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Interview Tips

Interview tips

An invitation to an interview with an employer is an opportunity for them to learn more about you and your abilities. It is also an opportunity for you to create a good impression while assessing them, the role and what they are offering.

Be confident

As in all things, in an interview, confidence really is key. If you appear at ease, you appear as someone who can take control of a situation. Don’t drink too much tea or coffee beforehand, get a good sleep the night before and don’t be afraid to take a moment before answering big questions.

Remember the small stuff

Remember to get the basics right: Dress smart – suits are best – keep your hair out of your face if needed and keep the colours of your clothes muted. Black, navy, dark grey etc. Also, be 10 minutes early.

Think about their questions

Find out as much about the company as you can: What’s their position? What’s their history? Who are their competitors? Based on these things, figure out what sort of a person they’re going to want and the sort of questions they’re going to ask to find that person.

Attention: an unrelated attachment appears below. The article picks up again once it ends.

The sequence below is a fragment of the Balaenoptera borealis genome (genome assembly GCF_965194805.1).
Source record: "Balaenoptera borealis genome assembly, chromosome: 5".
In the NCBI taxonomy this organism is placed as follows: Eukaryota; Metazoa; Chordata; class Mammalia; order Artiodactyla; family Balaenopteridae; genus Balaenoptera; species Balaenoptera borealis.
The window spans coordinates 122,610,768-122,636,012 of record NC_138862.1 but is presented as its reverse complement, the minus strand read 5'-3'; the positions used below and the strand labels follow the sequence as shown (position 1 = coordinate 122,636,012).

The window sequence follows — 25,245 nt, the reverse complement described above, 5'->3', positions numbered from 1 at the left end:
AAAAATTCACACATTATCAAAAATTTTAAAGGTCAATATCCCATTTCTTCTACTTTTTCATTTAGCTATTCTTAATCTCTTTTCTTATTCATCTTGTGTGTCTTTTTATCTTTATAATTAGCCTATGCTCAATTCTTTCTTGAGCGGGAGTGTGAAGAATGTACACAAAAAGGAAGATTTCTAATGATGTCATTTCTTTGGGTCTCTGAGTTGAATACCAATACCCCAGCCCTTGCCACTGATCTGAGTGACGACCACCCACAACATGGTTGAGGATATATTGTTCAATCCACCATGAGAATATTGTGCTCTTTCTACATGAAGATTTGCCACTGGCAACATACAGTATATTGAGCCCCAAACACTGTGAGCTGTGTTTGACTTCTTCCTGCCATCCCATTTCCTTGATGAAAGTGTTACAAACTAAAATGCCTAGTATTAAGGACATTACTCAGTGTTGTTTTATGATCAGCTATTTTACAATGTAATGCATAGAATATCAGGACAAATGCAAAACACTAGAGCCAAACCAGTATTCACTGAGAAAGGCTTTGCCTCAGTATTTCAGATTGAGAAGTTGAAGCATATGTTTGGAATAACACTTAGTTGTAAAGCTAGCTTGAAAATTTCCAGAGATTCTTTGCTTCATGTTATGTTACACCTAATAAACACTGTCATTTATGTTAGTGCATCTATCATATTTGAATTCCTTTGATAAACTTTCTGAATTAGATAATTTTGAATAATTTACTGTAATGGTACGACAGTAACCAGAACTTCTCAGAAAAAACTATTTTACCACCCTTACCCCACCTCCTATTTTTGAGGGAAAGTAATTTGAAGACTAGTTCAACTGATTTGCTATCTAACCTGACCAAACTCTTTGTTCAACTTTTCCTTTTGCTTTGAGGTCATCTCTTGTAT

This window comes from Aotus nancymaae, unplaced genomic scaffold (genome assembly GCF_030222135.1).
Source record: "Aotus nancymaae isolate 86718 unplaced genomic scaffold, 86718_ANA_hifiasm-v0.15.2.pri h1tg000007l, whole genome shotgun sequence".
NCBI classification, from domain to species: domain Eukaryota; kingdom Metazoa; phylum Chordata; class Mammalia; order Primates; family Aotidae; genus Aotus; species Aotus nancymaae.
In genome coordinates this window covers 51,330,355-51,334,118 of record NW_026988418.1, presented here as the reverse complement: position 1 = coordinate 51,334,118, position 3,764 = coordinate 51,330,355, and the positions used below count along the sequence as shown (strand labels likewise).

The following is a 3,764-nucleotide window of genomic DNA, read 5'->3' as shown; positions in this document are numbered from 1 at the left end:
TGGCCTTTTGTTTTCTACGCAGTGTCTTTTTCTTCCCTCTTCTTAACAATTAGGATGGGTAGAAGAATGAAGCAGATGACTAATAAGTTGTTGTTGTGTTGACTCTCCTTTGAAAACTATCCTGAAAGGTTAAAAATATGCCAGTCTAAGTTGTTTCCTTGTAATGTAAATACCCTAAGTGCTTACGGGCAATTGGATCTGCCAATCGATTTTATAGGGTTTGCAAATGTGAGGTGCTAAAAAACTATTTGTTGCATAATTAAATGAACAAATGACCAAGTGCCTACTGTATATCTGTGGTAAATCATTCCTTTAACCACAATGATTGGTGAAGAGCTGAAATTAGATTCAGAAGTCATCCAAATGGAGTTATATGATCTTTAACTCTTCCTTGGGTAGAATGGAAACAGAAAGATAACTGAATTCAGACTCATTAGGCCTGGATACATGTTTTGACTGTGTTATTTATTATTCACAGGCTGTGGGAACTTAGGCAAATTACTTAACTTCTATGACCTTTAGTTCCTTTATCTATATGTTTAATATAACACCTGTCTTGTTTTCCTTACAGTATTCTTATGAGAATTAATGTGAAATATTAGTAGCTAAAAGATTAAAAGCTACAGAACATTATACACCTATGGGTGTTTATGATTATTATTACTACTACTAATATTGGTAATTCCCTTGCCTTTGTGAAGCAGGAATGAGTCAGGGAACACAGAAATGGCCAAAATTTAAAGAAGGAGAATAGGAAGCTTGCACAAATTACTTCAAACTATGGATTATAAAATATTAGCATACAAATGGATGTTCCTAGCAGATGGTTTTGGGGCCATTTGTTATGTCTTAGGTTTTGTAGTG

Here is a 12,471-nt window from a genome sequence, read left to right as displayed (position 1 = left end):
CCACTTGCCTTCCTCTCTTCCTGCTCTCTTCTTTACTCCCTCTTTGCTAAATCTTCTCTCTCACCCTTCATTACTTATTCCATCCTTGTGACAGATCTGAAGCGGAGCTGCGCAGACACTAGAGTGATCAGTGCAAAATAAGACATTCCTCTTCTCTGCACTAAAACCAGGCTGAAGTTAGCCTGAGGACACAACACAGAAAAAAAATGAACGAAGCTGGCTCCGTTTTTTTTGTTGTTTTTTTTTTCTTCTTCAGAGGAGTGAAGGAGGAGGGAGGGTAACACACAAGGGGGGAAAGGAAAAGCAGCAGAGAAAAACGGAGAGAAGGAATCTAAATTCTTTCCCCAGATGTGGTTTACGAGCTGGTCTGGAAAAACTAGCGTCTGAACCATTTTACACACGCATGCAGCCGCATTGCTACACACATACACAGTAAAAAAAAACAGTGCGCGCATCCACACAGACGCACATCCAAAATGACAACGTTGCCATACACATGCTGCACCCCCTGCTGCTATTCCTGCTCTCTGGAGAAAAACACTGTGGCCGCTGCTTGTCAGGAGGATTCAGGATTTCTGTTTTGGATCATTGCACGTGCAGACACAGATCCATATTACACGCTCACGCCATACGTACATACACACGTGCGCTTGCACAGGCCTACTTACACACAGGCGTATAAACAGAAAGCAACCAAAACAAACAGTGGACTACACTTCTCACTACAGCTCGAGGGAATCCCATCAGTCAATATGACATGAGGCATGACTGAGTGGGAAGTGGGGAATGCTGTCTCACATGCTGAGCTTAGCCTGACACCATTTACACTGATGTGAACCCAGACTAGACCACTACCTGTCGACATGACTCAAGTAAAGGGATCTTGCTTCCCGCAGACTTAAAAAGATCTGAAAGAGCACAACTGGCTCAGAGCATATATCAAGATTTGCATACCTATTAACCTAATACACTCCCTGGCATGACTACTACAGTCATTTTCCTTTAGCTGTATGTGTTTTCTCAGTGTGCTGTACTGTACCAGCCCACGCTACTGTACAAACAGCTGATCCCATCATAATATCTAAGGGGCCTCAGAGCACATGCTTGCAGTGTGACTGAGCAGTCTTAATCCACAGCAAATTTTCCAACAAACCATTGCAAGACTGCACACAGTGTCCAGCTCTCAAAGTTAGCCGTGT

Think about your questions

Without appearing over confident, don’t be afraid to ask your own questions i.e. “Where do you think you’ll be in five years?” and “If I take this job, where could I be in five years?” An interview is a two-way street, so don’t be afraid to use this opportunity to make sure this is the best job for you.

Remember the purpose of the interview

The purpose of the interview is for the interviewer to find the person that can bring the necessary skills to the vacant position. So, when you’re talking about your skills, talk about them in the context of the job you’re interviewing for. It’s a simple change: Instead of saying “I’m a great organiser,” say “With me at your company, you’d have a great organiser on board.” Small changes like this in the way you speak indicate your confidence and ability and set you apart from the competition.